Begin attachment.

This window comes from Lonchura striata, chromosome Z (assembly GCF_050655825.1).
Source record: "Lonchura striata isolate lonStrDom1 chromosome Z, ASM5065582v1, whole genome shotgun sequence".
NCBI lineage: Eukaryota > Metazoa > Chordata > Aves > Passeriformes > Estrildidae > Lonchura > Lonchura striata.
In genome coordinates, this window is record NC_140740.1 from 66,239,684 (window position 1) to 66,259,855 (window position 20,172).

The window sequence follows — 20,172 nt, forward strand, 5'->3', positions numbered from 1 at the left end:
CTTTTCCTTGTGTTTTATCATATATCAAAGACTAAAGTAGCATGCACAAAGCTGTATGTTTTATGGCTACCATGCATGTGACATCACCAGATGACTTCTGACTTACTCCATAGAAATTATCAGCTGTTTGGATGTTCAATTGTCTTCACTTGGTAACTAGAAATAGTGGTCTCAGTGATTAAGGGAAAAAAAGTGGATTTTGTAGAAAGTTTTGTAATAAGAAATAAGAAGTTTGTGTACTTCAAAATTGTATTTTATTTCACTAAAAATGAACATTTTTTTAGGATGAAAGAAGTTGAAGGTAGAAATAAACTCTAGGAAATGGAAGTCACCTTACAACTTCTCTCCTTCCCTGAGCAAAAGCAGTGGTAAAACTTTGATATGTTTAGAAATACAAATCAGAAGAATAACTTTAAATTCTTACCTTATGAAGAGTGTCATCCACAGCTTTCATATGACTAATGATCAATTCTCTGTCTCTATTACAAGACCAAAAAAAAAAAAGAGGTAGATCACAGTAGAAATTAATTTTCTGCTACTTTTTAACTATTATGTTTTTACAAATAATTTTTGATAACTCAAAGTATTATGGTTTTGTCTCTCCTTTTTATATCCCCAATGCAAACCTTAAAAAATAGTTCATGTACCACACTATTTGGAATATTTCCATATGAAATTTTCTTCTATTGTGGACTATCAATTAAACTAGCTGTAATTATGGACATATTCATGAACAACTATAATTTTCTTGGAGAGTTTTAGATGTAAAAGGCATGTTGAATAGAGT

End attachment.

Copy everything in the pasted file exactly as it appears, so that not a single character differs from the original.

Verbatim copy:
This window comes from Lonchura striata, chromosome Z (assembly GCF_050655825.1).
Source record: "Lonchura striata isolate lonStrDom1 chromosome Z, ASM5065582v1, whole genome shotgun sequence".
NCBI lineage: Eukaryota > Metazoa > Chordata > Aves > Passeriformes > Estrildidae > Lonchura > Lonchura striata.
In genome coordinates, this window is record NC_140740.1 from 66,239,684 (window position 1) to 66,259,855 (window position 20,172).

The window sequence follows — 20,172 nt, forward strand, 5'->3', positions numbered from 1 at the left end:
CTTTTCCTTGTGTTTTATCATATATCAAAGACTAAAGTAGCATGCACAAAGCTGTATGTTTTATGGCTACCATGCATGTGACATCACCAGATGACTTCTGACTTACTCCATAGAAATTATCAGCTGTTTGGATGTTCAATTGTCTTCACTTGGTAACTAGAAATAGTGGTCTCAGTGATTAAGGGAAAAAAAGTGGATTTTGTAGAAAGTTTTGTAATAAGAAATAAGAAGTTTGTGTACTTCAAAATTGTATTTTATTTCACTAAAAATGAACATTTTTTTAGGATGAAAGAAGTTGAAGGTAGAAATAAACTCTAGGAAATGGAAGTCACCTTACAACTTCTCTCCTTCCCTGAGCAAAAGCAGTGGTAAAACTTTGATATGTTTAGAAATACAAATCAGAAGAATAACTTTAAATTCTTACCTTATGAAGAGTGTCATCCACAGCTTTCATATGACTAATGATCAATTCTCTGTCTCTATTACAAGACCAAAAAAAAAAAAGAGGTAGATCACAGTAGAAATTAATTTTCTGCTACTTTTTAACTATTATGTTTTTACAAATAATTTTTGATAACTCAAAGTATTATGGTTTTGTCTCTCCTTTTTATATCCCCAATGCAAACCTTAAAAAATAGTTCATGTACCACACTATTTGGAATATTTCCATATGAAATTTTCTTCTATTGTGGACTATCAATTAAACTAGCTGTAATTATGGACATATTCATGAACAACTATAATTTTCTTGGAGAGTTTTAGATGTAAAAGGCATGTTGAATAGAGT